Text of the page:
Woodland Group Slam HS-2 Green Corridor Plans
25 June 2018, 15:41 | Updated: 25 June 2018, 16:13
The Woodland Trust have today slammed plans for a new green corridor to run alongside much of the planned new High Speed Two railway.
It's after HS2 set out plans to deliver a "green corridor", consisting of new wildlife habitats, native woodlands and community spaces to help integrate the new line into its surrounding landscape and environment.
HS2 say the scale of planned works will be largest ever undertaken by an infrastructure project in the UK, with a network of environmental projects stretching from London to the North of England.
Along the Phase One route, which covers 216km from London to the West Midlands, the green corridor will encompass:
- 7 million new trees and shrubs, including over 40 native species, specific to each location. The new native woodlands will cover over 9 square kilometres of land
- More than 33 square kilometres of new and existing wildlife habitat - equating to an area the size of 4,600 football pitches. That's an increase of around 30% compared to what's there now
- Tailor-made homes for wildlife, ranging from bat houses to 226 new ponds for great crested newts and other amphibians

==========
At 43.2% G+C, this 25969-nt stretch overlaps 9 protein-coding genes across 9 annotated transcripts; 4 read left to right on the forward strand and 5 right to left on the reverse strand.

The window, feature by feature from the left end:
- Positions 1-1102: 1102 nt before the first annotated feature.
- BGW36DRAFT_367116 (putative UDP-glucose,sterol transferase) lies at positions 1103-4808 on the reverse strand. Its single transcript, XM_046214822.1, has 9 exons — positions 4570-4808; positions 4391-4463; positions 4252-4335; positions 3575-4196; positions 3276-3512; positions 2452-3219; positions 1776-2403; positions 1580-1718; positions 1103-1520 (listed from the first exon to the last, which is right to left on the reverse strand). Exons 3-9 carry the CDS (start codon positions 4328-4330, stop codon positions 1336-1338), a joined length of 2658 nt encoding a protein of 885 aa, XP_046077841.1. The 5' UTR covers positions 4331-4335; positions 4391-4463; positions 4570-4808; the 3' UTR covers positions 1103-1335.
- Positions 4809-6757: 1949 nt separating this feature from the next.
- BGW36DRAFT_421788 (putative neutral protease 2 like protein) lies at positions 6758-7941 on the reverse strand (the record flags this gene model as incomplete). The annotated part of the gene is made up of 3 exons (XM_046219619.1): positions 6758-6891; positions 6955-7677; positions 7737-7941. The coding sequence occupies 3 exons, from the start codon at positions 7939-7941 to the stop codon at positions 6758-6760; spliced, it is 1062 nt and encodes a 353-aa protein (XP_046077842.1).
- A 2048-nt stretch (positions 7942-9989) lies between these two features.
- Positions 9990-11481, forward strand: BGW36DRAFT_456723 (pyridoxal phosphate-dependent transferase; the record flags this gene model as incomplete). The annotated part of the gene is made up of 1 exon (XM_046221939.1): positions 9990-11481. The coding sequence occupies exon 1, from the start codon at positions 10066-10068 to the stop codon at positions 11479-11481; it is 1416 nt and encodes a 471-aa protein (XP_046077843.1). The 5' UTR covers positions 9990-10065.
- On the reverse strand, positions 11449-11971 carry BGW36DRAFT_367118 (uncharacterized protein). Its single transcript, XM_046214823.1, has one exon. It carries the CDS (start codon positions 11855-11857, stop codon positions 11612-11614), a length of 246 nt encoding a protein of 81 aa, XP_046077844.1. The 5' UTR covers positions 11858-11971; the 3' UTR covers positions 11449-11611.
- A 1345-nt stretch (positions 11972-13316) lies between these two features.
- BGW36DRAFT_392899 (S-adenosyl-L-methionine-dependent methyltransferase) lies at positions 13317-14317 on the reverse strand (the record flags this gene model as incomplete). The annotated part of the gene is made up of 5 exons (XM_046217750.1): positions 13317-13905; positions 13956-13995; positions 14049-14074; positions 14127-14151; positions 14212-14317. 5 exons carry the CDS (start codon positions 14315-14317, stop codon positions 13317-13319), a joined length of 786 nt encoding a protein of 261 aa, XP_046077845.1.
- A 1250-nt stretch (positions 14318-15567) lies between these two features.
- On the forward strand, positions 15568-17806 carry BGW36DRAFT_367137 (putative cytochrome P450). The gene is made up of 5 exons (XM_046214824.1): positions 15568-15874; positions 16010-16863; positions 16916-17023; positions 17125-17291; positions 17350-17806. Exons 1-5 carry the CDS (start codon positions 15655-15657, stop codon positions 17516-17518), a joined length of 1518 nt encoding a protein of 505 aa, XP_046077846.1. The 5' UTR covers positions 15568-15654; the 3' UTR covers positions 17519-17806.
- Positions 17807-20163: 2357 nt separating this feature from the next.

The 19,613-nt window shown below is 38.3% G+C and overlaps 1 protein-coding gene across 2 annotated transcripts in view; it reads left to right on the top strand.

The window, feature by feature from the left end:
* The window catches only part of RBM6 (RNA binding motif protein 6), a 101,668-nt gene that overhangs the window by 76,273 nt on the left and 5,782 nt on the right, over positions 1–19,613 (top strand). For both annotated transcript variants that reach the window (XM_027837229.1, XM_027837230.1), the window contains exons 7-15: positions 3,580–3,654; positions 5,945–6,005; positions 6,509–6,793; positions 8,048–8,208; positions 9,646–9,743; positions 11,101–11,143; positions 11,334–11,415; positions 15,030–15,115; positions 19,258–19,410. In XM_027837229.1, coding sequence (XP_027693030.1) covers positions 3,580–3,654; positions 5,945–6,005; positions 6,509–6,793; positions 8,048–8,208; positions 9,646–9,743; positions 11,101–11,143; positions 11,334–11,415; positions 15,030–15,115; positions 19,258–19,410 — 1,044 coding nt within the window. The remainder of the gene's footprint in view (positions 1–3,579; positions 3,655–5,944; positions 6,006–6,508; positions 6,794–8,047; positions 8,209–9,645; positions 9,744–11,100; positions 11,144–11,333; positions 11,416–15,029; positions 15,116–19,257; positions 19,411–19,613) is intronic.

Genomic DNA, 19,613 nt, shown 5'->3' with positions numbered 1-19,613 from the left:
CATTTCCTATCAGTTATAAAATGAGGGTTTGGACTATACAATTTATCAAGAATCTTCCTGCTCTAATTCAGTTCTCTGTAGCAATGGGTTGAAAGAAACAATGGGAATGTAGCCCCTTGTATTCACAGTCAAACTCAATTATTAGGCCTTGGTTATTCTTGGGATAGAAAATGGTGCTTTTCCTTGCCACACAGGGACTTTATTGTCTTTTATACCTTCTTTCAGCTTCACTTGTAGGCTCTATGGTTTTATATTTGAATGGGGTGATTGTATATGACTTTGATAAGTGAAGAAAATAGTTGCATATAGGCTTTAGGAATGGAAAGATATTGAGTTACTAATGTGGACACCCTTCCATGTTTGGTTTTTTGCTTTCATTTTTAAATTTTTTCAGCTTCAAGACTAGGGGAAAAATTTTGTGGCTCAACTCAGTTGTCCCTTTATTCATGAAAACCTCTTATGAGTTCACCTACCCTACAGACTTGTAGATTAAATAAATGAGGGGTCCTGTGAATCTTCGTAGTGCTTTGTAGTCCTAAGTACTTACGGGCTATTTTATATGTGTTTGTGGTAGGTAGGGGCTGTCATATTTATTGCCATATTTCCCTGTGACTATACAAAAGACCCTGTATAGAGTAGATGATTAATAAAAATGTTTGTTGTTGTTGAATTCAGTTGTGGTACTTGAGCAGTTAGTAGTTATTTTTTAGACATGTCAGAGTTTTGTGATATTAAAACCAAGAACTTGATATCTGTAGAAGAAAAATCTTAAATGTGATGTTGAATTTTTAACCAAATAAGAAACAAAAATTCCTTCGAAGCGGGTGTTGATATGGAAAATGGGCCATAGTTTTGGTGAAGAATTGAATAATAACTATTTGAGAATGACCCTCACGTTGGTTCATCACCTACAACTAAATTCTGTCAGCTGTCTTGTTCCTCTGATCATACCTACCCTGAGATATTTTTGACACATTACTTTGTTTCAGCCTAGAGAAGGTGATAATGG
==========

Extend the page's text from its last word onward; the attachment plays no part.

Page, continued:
- Earthworks and landscaping which will re-use around 90% of the material excavated during construction
- The potential to support community projects and develop amenity spaces such as access routes, public parks, open spaces and nature reserves.
As the corridor is being delivered, HS2 is encouraging local people and organisations to get involved in everything from landscape design to tree planting. This includes supporting local environmental projects through its various community funds.
However, all this appears to have cut very little sway with the Woodland Trust.
Victoria Bankes-Price from the Trust described the destruction anicent woodland with newly planted trees, as like 'smashing a Ming vase and replacing it with bargain basement crockery.'
Ms Bankes-Price added: "HS2 is trying to pretend it is not the most environmentally destructive infastructure project the UK's seen in decades".